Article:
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Martin A. Bishop

Martin Bishop

Martin A. Bishop, PharmD, MS, BCACP ([email protected]) is an associate director of pharmacy analytics for OptumInsight. In this role, he leads medication use-related operations and maintenance as well as strategic innovation for population health management and healthcare value measurement products. Prior to this, he practiced for over nine years at The Johns Hopkins Hospital as an ambulatory care clinical specialist in internal medicine, anticoagulation, and population health management. There, he wrote policy to enhance pharmacists' provider status through credentialing and privileging, supported collaborative practice, and developed population health management services as a part of value-based care. Martin graduated from the Texas Tech University Health Sciences Center School of Pharmacy before completing a pharmacy practice residency at the UT Southwestern Medical Center in Dallas, TX, a PGY2 ambulatory care-specialized residency at The Johns Hopkins Hospital in Baltimore, MD, and a Master of Science in healthcare management. He is board-certified in ambulatory care.

Martin has served as an active member of ASHP since 2006 with local, regional, and national committee roles, most recently in the Section of Ambulatory Care Practitioners (SACP) Advisory Groups on Clinical Practice Advancement and Medication Management Services, where he currently serves as chair. Through this service, he has developed and contributed to SACP resources and podcasts and has also published manuscripts in AJHP and delivered several ASHP national meeting presentations. ASHP’s Research and Education Foundation recognized him with a practice-based research grant in 2013, focused on pharmacist-managed INR testing for patients with left ventricular assist devices.

Ambulatory care continues to be the most exciting section of ASHP, with incredible opportunities realized into growing clinical services. Pharmacists are increasing access to lower costs services for health systems while increasing patient satisfaction and population health. Provider status and scope of practice have expanded in the past several years in numerous states, allowing pharmacists to complement other providers in team-based care with growing independence and sustainability. ASHP should continue building on this momentum with government advocacy and relevant messaging to the public to expand collaborative practice, provider status, and participation in value-based payment models.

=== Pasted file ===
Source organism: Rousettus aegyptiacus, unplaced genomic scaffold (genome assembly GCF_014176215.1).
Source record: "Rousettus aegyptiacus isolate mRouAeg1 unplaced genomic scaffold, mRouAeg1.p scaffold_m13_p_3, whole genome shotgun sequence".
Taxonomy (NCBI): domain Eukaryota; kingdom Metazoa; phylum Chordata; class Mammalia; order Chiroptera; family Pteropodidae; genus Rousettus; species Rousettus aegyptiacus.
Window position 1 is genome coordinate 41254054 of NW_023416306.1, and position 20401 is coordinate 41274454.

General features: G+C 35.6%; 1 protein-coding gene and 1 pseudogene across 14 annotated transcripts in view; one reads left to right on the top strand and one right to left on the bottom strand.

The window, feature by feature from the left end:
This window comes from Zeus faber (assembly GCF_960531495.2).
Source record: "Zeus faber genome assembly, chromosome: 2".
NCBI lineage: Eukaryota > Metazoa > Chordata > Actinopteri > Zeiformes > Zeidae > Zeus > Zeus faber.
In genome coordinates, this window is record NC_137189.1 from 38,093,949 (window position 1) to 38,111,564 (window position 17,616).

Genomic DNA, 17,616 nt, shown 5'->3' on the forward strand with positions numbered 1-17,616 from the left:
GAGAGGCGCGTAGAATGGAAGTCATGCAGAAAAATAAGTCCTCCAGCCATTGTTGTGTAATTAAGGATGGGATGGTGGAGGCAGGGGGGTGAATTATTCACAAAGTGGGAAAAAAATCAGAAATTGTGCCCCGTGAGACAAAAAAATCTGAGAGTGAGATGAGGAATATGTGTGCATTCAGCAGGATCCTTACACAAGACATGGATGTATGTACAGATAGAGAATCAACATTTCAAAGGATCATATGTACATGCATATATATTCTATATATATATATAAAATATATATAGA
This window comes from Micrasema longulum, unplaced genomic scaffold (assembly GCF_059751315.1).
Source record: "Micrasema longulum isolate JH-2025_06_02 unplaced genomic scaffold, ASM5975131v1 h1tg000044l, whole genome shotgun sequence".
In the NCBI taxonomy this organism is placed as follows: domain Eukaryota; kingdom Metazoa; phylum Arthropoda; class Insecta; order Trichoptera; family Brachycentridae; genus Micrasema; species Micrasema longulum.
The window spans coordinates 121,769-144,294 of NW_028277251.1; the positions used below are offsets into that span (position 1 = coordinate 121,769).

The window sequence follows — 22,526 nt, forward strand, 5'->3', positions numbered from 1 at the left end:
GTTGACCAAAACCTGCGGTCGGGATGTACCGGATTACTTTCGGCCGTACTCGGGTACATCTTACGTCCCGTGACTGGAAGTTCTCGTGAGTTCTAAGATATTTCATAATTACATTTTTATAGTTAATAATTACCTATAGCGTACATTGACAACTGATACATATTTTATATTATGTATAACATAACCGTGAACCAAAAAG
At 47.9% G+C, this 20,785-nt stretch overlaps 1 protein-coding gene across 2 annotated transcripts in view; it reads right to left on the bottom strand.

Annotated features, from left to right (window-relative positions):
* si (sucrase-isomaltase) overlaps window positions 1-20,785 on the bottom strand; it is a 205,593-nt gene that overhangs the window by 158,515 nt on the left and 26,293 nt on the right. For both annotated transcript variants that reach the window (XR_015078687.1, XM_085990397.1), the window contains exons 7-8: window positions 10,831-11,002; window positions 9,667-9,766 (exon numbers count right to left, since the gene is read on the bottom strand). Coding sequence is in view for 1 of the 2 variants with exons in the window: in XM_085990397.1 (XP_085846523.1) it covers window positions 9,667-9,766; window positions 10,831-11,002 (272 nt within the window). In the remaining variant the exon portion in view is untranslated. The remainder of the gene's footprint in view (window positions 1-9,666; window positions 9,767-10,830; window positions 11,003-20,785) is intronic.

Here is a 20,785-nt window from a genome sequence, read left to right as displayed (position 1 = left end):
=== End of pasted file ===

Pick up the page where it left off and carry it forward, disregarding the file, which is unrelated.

Following guidance from recent ASHP Forecasts, our section has an opportunity and responsibility to work in partnership with the Section of Pharmacy Informatics and Technology and other workgroups to improve patient care delivery through technology. For example, partnerships between community, academic, and analytics organizations can provide opportunities to improve comprehensive medication management using advanced patient identification and stratification, either by co-development or sharing of best practices. Creative solutions come naturally to working pharmacists, and participation by clinical minds in the development of this technology is key to success. Throughout my time working directly with section advisory groups (SAGs) in this section over the last 10 years, I’ve seen the value of collaboration between ambulatory care colleagues. I’d be honored to continue to serve the section as a director-at-large.